The tower fencing issue is one that we have written about before.  FCC rules require that public access be restricted to areas of high RF radiation, which are likely to occur at ground levels near AM stations.  The FCC has many times issued fines for fences with unlocked gates, holes, or areas where there are gullies where a child could climb under the fence into the tower area.  The FCC has been  unwilling to accept excuses that the fence was locked "yesterday" or "last week" or at some other less defined time in the absence of proof, as they’ve heard that excuse many time.  If the fence is open when they arrive, expect a fine.


Continue Reading Non-Functioning EAS, An Unavailable Public File and Open Tower Site Gates Result in FCC Fines of $5500 and $3500

The FCC recently fined a station $8500 for not having an operational EAS system for almost two years, and for not having a main studio that was manned during normal business hours. The EAS fine was evident, as the station did not dispute that it did not have an operational EAS system in place.  It did, however

In two separate Orders today, the FCC issued monetary forfeitures against a cable operator for failure to install Emergency Alert System (EAS) equipment and for various tower violations.  These same violations could have been cited against a broadcaster, so these cases are instructive to both broadcasters and cable operators.  The FCC issued monetary forfeitures of $20,000 and $18,000 against two Texas cable systems owned by the same company.  In both cases, the cable operator failed to install EAS equipment, failed to notify the FAA of a tower lighting outage and failed to exhibit red obstruction tower lighting from sunset to sunrise.   The higher fine related to a system’s failure to display a tower’s Antenna Structure Registration (ASR) number "in a conspicuous place so that it is readily visible near the base of the antenna structure."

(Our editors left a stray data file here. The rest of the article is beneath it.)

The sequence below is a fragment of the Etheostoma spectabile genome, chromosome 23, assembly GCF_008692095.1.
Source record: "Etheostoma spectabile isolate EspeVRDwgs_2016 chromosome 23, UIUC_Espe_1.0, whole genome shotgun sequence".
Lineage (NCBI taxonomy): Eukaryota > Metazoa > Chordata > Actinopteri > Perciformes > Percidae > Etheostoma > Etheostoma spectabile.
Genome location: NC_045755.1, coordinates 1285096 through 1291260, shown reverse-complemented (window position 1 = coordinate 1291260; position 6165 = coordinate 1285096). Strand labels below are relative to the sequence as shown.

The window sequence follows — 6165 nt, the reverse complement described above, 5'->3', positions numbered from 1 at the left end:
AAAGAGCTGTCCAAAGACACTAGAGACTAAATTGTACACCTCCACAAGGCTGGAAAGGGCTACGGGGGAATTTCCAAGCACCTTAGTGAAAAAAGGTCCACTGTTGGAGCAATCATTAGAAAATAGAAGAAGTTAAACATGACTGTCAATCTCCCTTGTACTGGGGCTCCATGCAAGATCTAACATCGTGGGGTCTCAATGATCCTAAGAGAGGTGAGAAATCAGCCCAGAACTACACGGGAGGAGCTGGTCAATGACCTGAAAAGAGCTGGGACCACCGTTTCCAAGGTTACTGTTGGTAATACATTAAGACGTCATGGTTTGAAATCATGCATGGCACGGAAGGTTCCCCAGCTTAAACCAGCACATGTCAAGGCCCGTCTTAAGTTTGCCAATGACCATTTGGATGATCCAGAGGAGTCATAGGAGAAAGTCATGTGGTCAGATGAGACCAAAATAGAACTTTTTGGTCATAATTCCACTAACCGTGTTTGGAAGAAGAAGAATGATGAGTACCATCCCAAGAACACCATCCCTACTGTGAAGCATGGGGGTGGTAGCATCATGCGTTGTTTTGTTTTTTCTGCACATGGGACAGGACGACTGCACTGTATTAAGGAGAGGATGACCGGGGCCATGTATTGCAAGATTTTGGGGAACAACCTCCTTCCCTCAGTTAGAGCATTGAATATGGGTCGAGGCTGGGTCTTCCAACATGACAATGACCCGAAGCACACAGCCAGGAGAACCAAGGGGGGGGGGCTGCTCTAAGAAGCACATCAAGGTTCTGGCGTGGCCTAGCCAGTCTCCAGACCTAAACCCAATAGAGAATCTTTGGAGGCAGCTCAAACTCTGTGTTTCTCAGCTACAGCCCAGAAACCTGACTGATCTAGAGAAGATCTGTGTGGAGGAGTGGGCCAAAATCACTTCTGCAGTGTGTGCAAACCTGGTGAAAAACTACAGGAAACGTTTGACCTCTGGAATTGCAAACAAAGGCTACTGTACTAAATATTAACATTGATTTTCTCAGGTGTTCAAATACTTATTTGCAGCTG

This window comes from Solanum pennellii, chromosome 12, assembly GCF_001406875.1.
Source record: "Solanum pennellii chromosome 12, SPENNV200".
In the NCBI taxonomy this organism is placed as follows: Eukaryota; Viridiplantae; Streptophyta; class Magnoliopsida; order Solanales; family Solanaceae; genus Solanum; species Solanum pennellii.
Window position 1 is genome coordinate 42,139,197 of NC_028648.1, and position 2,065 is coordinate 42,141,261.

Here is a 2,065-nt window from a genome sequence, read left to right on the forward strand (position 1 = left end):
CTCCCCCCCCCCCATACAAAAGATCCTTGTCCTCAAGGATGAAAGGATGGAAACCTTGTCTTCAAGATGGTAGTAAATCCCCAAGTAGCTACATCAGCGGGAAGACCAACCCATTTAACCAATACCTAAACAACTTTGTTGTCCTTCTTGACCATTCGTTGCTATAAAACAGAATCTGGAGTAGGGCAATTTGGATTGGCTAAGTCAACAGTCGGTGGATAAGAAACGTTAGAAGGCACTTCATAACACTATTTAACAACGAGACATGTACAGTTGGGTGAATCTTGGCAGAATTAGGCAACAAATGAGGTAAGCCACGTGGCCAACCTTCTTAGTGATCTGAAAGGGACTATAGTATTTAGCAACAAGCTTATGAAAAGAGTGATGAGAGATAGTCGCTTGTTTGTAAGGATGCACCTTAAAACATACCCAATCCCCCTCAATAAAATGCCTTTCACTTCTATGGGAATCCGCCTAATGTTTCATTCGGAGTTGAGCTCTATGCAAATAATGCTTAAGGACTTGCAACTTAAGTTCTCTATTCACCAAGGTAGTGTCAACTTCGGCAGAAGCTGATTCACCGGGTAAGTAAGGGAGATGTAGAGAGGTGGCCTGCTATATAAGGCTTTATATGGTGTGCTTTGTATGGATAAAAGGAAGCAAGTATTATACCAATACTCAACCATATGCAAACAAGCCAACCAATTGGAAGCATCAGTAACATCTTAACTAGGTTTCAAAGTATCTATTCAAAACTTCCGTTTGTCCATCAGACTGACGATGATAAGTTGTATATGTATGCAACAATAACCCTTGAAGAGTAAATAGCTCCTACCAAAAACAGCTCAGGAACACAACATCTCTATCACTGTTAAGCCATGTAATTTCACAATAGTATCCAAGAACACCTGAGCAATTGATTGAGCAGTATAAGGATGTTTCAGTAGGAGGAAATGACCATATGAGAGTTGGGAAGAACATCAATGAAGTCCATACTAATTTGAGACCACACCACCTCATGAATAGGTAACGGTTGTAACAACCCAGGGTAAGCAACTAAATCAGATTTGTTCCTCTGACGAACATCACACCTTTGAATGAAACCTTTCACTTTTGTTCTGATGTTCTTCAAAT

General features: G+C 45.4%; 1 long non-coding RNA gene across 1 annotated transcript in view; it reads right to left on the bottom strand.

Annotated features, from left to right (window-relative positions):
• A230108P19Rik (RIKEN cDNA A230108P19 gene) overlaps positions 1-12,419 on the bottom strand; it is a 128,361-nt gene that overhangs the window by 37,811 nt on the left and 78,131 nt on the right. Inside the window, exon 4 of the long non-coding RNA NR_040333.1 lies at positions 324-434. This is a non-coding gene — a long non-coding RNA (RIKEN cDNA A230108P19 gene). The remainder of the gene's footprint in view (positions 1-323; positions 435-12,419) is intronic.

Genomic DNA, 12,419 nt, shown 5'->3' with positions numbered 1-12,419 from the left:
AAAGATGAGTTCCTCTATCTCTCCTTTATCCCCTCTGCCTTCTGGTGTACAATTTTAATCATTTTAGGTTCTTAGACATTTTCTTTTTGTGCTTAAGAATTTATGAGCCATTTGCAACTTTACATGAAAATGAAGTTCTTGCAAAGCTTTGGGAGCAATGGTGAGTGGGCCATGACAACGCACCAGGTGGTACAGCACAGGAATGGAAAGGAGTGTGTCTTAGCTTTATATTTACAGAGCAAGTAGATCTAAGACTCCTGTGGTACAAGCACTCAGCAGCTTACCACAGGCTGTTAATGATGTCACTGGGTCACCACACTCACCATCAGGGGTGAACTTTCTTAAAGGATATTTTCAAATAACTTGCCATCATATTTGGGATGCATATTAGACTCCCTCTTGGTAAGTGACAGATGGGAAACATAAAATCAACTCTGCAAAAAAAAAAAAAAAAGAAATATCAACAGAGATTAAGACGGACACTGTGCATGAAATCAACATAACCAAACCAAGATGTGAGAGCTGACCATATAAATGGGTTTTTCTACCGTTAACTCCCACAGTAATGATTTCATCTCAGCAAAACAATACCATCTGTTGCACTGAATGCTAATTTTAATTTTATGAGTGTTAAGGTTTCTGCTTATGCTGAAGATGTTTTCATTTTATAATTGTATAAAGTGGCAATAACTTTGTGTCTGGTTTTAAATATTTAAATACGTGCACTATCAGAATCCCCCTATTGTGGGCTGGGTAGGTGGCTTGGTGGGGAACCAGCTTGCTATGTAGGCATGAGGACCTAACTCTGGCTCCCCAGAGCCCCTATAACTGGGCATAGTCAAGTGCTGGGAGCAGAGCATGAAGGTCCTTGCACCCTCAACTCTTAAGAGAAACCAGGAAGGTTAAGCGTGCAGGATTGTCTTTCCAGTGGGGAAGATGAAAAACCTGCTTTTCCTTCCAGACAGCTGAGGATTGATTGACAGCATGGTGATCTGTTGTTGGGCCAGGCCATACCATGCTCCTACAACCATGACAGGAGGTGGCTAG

These same requirements apply equally to broadcast stations that have their own towers.   While most broadcasters are aware of the requirement to maintain working EAS equipment, many may not know that  FCC rules require a tower’s ASR to be conspicuously displayed at the base of the tower.  To be compliant, the ASR must be displayed on a weather-resistant surface and of sufficient size to be easily seen at the base of the tower.


Continue Reading FCC Fines for No EAS Equipment, Unreported Tower Light Outage, and No Posting of ASR

Last week, the FCC issued several fines to broadcasters for failure to observe some basic FCC rules.  As there many FCC rules to observe, broadcasters should use the misfortune of others who have suffered from these fines as a way to check their own operations to make sure that they meet all of the required Commission standards.  In the recent cases, fines were issued for a variety of violations, including the failure to have a manned main studio, the failure to have a working EAS system, incomplete public files, operations of an AM station at night with daytime power, and the failure to have a locked fence around an AM tower.  This post deals with the issues discovered at the studios of stations – a separate post will deal with the issues at the transmitter sites. 

The main studio rule violation was a case that, while seemingly obvious, also should remind broadcasters of their obligations under the requirement that a station have a manned main studio.  In this case, when the FCC inspectors arrived at the station’s main studio, they found it locked and abandoned.  Once they were able to locate a station representative to let them into the studio, they found that there was some equipment in the facility, but it was not hooked up, nor was there any telephone or data line that would permit the station to be controlled from the site.  The Commission’s main studio rules require that there be at least two station employees for whom the studio is their principal place of business (I like to think of it as the place where these employees have their desks with the pictures of their kids or their dog, as the case may be, and where they show up in the morning to drink their morning cup of coffee before heading out to do sales, news or whatever their job may be).  At least one of the two employees who report to the studio as their principal place of business must be a management level employee, and at least one of those employees must be present during all normal business hours.  Thus, the studio should never be devoid of human life.  The studio must be able to originate programming, and the station must be able to be controlled from that location so that the employees there could originate programming in the event of a local emergency.  In light of these violations and others, the station in this case was fined $8000.


Continue Reading FCC Inspections – Fines for Violations of Rules on Main Studio, EAS, and Public File